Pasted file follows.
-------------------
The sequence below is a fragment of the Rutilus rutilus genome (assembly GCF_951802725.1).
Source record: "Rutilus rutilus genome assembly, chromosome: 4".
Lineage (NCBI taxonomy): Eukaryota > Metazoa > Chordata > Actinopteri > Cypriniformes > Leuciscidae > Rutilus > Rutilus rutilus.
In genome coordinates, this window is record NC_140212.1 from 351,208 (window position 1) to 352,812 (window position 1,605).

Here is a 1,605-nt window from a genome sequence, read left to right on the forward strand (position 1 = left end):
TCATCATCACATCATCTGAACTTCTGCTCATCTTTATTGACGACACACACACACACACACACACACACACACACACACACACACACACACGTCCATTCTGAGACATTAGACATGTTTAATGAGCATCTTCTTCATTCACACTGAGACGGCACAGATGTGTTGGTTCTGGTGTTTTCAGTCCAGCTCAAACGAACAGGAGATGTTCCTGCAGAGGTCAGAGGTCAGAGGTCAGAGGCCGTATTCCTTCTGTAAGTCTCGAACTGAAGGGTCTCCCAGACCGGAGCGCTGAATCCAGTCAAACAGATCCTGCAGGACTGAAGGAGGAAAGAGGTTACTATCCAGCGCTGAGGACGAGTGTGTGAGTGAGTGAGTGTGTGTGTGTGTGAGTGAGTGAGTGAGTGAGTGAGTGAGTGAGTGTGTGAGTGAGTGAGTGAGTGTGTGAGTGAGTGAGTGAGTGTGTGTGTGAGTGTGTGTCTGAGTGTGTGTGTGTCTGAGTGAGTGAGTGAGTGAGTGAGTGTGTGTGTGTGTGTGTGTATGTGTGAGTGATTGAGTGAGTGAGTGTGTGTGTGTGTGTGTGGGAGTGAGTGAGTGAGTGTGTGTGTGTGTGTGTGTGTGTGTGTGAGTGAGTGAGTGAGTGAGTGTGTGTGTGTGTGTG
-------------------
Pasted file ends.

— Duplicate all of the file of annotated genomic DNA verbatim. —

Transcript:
The sequence below is a fragment of the Rutilus rutilus genome (assembly GCF_951802725.1).
Source record: "Rutilus rutilus genome assembly, chromosome: 4".
Lineage (NCBI taxonomy): Eukaryota > Metazoa > Chordata > Actinopteri > Cypriniformes > Leuciscidae > Rutilus > Rutilus rutilus.
In genome coordinates, this window is record NC_140212.1 from 351,208 (window position 1) to 352,812 (window position 1,605).

Here is a 1,605-nt window from a genome sequence, read left to right on the forward strand (position 1 = left end):
TCATCATCACATCATCTGAACTTCTGCTCATCTTTATTGACGACACACACACACACACACACACACACACACACACACACACACACACACGTCCATTCTGAGACATTAGACATGTTTAATGAGCATCTTCTTCATTCACACTGAGACGGCACAGATGTGTTGGTTCTGGTGTTTTCAGTCCAGCTCAAACGAACAGGAGATGTTCCTGCAGAGGTCAGAGGTCAGAGGTCAGAGGCCGTATTCCTTCTGTAAGTCTCGAACTGAAGGGTCTCCCAGACCGGAGCGCTGAATCCAGTCAAACAGATCCTGCAGGACTGAAGGAGGAAAGAGGTTACTATCCAGCGCTGAGGACGAGTGTGTGAGTGAGTGAGTGTGTGTGTGTGTGAGTGAGTGAGTGAGTGAGTGAGTGAGTGAGTGTGTGAGTGAGTGAGTGAGTGTGTGAGTGAGTGAGTGAGTGTGTGTGTGAGTGTGTGTCTGAGTGTGTGTGTGTCTGAGTGAGTGAGTGAGTGAGTGAGTGTGTGTGTGTGTGTGTGTATGTGTGAGTGATTGAGTGAGTGAGTGTGTGTGTGTGTGTGTGGGAGTGAGTGAGTGAGTGTGTGTGTGTGTGTGTGTGTGTGTGTGAGTGAGTGAGTGAGTGAGTGTGTGTGTGTGTGTG